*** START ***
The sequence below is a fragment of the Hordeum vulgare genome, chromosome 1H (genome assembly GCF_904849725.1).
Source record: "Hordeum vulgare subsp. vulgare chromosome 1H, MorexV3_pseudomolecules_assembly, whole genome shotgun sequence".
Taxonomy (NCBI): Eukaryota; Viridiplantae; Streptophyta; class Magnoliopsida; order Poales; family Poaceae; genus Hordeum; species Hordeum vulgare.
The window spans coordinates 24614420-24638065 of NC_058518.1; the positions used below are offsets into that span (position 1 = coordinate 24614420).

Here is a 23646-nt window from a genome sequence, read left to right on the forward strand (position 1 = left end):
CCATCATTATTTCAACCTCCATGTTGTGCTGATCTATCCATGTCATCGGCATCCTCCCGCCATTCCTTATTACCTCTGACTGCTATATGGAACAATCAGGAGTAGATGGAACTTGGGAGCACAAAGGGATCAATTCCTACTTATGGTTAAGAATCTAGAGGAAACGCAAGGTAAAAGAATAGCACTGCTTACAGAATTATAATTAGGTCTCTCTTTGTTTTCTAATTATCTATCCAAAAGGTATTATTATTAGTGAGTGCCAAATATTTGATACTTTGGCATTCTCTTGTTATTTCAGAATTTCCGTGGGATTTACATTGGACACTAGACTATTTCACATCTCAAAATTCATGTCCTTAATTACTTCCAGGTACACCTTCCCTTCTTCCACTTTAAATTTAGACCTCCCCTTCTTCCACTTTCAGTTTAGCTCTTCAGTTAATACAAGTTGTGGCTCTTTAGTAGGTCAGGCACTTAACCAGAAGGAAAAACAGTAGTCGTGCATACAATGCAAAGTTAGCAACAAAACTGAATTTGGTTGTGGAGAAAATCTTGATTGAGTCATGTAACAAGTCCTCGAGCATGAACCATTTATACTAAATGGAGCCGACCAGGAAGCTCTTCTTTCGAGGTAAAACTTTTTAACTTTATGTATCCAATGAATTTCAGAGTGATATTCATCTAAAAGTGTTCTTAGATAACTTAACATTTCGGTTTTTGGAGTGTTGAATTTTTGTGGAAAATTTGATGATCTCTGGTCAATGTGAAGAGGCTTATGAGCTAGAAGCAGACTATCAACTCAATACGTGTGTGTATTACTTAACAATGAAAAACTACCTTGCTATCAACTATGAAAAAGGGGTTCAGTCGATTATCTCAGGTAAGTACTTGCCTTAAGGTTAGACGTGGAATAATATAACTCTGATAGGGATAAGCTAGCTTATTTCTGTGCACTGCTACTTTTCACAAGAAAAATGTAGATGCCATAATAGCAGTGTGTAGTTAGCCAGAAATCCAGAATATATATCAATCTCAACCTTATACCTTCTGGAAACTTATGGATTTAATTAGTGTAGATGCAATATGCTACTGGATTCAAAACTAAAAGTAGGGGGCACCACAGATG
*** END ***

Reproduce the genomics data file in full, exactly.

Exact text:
The sequence below is a fragment of the Hordeum vulgare genome, chromosome 1H (genome assembly GCF_904849725.1).
Source record: "Hordeum vulgare subsp. vulgare chromosome 1H, MorexV3_pseudomolecules_assembly, whole genome shotgun sequence".
Taxonomy (NCBI): Eukaryota; Viridiplantae; Streptophyta; class Magnoliopsida; order Poales; family Poaceae; genus Hordeum; species Hordeum vulgare.
The window spans coordinates 24614420-24638065 of NC_058518.1; the positions used below are offsets into that span (position 1 = coordinate 24614420).

Here is a 23646-nt window from a genome sequence, read left to right on the forward strand (position 1 = left end):
CCATCATTATTTCAACCTCCATGTTGTGCTGATCTATCCATGTCATCGGCATCCTCCCGCCATTCCTTATTACCTCTGACTGCTATATGGAACAATCAGGAGTAGATGGAACTTGGGAGCACAAAGGGATCAATTCCTACTTATGGTTAAGAATCTAGAGGAAACGCAAGGTAAAAGAATAGCACTGCTTACAGAATTATAATTAGGTCTCTCTTTGTTTTCTAATTATCTATCCAAAAGGTATTATTATTAGTGAGTGCCAAATATTTGATACTTTGGCATTCTCTTGTTATTTCAGAATTTCCGTGGGATTTACATTGGACACTAGACTATTTCACATCTCAAAATTCATGTCCTTAATTACTTCCAGGTACACCTTCCCTTCTTCCACTTTAAATTTAGACCTCCCCTTCTTCCACTTTCAGTTTAGCTCTTCAGTTAATACAAGTTGTGGCTCTTTAGTAGGTCAGGCACTTAACCAGAAGGAAAAACAGTAGTCGTGCATACAATGCAAAGTTAGCAACAAAACTGAATTTGGTTGTGGAGAAAATCTTGATTGAGTCATGTAACAAGTCCTCGAGCATGAACCATTTATACTAAATGGAGCCGACCAGGAAGCTCTTCTTTCGAGGTAAAACTTTTTAACTTTATGTATCCAATGAATTTCAGAGTGATATTCATCTAAAAGTGTTCTTAGATAACTTAACATTTCGGTTTTTGGAGTGTTGAATTTTTGTGGAAAATTTGATGATCTCTGGTCAATGTGAAGAGGCTTATGAGCTAGAAGCAGACTATCAACTCAATACGTGTGTGTATTACTTAACAATGAAAAACTACCTTGCTATCAACTATGAAAAAGGGGTTCAGTCGATTATCTCAGGTAAGTACTTGCCTTAAGGTTAGACGTGGAATAATATAACTCTGATAGGGATAAGCTAGCTTATTTCTGTGCACTGCTACTTTTCACAAGAAAAATGTAGATGCCATAATAGCAGTGTGTAGTTAGCCAGAAATCCAGAATATATATCAATCTCAACCTTATACCTTCTGGAAACTTATGGATTTAATTAGTGTAGATGCAATATGCTACTGGATTCAAAACTAAAAGTAGGGGGCACCACAGATG